Suddenly, a noisy confusion, a tumult, an uproar, a hurly-burly burst out in the corridor and soon the clashing, jingling and rattling of the swords and spurs of the night police, whose individuality are behind them, "corpus sine tectore," reached my ears. I was very much astonished at this "coup de main" and feared to breathe, feared to raise my head, feared to turn over. The bed under me heaved and rocked just as if the violent paroxysm of an earthquake was bursting out. At length I gathered my strength, got out of bed, seized my revolver which was hanging to the wall, and in spite of my neglige, I mounted to run out to inquire concerning the catastrophe, but the hasty entering of the lady of the inn interrupted my determination and in a voice so full of tenderness as to alleviate my grief and raise my spirit, said to me:

"Herr Rachmilewitz, do not be afraid, do not be excited. Your life will not be jeopardized. There is a custom in our town, Kieb, since General-Governor Drentein came in, to be very stringent about passports. A man who has not a document showing where he came from would be kicked out from the town as soon as it would be learned of him; so all you guests, 150 in number, submit to the police and follow them to court where your passports will be examined."
So like a lamb and like a flock of goats we were driven to the court in the midst of the night. "O tempora! O mores!" I exclaimed inwardly, when will come our salvation, when will be respected the rights of humanity?

As there was some shrewd fellows, among whom I was one, it was not hard to get rid of the police and went back home to our repose with the heavy steps of one that feels the weight of blood upon his head, and wishing a reform in the -- the sun should shine nightly grand machine of the universe and the moon daily.

Lodi, Ks., Nov. 16, 1885.

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Medicine Lodge Cresset, December 3, 1885.

A False Kiss

In the Alexandria theater in St. Petersburg, Russia, a young lady had lost a very precious diamond pin, and being reluctant to make it known, kept still about it. She was astonished the next day to be receiving the following letter:


I take pleasure in informing you that I have been lucky enough to find the diamond pin which you lost at the theater last evening, and I am willing to return it to you, even without reward. Money I would not take, for I am rich enough. However, there is one thing which I very much desire. I love you, love to death, and all that you may give me in recompensation for returning the pin is but a kiss. Tomorrow, at eight o'clock in the evening, I will wait for you at the corner of Nevsky and Prospect streets, near the restaurant of Mr. Folkin, and where, if you do not refuse the wished-for reward, you will receive the pin. 

This intelligence was very painful to the heart of the young lady and she was at a loss to know what to do. Suddenly her chambermaid sprung upon a new idea. She said ' "I will represent you for a while, and will act the role of mine mistress."

So the chambermaid disguised herself as much as possible, covered her face so that only the mouth with its rosy lips was exposed, and walked forth to the rendezvous. As soon as she reached the appointed place she noticed a young man approaching who asked, "Do you agree?" She answered in the affirmative, and after an exchange of sweet kisses he gave her a wrapped paper. On returning home she found, to her chagrin, a piece of wood with the following laconic expression written thereon: "The thing is false, just as the kiss is. You are not the mistress, but the chambermaid. Good bye, you will never see me again."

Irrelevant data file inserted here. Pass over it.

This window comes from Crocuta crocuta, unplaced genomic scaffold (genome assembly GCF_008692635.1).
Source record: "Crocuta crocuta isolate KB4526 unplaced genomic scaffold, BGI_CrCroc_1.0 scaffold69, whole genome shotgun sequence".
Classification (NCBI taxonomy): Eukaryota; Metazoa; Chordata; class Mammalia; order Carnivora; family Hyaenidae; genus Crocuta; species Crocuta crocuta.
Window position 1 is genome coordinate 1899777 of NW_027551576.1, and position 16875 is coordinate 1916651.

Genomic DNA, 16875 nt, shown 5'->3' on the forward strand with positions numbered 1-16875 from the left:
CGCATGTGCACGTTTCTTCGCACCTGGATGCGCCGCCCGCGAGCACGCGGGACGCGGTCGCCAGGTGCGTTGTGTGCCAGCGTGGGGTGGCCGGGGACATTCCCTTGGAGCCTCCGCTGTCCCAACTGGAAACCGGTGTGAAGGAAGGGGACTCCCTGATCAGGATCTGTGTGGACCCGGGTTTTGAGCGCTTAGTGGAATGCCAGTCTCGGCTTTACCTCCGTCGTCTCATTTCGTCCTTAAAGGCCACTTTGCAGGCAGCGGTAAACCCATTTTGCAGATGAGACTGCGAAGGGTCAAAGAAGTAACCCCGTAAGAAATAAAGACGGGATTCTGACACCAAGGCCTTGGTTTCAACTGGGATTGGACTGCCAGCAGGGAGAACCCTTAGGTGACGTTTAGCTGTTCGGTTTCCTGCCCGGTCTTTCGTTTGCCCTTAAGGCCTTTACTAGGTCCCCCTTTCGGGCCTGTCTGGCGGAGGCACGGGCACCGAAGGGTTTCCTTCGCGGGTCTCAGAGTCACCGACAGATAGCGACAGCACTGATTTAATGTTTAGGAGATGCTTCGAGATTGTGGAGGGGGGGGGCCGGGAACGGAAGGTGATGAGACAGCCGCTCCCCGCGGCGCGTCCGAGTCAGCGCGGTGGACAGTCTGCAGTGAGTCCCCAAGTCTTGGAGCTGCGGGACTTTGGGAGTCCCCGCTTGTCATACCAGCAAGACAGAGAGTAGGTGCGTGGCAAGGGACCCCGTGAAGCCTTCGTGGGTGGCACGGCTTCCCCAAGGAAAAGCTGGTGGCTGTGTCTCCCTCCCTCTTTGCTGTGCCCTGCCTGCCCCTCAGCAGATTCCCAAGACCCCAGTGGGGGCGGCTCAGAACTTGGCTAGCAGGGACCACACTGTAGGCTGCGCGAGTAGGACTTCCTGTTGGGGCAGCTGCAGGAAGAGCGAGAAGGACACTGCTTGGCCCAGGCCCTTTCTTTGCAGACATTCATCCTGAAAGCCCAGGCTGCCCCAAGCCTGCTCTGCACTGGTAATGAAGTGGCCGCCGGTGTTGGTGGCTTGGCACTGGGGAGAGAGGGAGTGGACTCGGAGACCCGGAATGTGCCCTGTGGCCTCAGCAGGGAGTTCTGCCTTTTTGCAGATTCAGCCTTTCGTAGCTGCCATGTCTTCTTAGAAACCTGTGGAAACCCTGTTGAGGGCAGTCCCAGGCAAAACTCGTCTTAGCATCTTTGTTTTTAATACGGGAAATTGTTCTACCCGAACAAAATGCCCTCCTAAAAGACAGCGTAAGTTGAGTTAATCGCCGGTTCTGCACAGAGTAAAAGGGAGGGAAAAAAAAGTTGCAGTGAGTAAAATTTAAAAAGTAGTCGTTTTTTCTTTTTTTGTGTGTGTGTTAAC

Translated from the Russian by
Lodi, Ks., Nov. 27, 1885

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Medicine Lodge Cresset, December 10, 1885.

Gedaly Rachmilewitz, of this county, will start in a few days on a business and pleasure trip to Paris, France. Mr. Rachmilewitz is a member of the Russian colony in the southwest part of the county and is a young man of intelligence and attainments as the readers of the CRESSET are aware, we having published several articles from his pen.

The colony, of which he is a member, is comprised of about fifty or sixty families, commenced settlement two or three years ago, and by diligence and perseverance they have opened out a number of fine farms. They have bright prospects before them and will undoubtedly succeed. Talk about a settlement dwelling together in brotherly love; this one comes as near it as any we know of. They are, as a general thing, strong and healthy, and are always ready to help one another about improvements. We wish Mr. Rachmilewitz a pleasant trip and a safe return.

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The map below shows the locations of seven Jewish agricultural colonies that were begun in Western Kansas in the 1880s. The colonies were Beersheba, Gilead, Hebron, Lasker, Leeser, Montefiore, and Touro. At their actual physical locations, the sites are unmarked. Most are fields and ranch lands.

Kansas map illustrating Jewish settlements

Digitized with permission of Gertrude Harris, widow of the author, December 2001.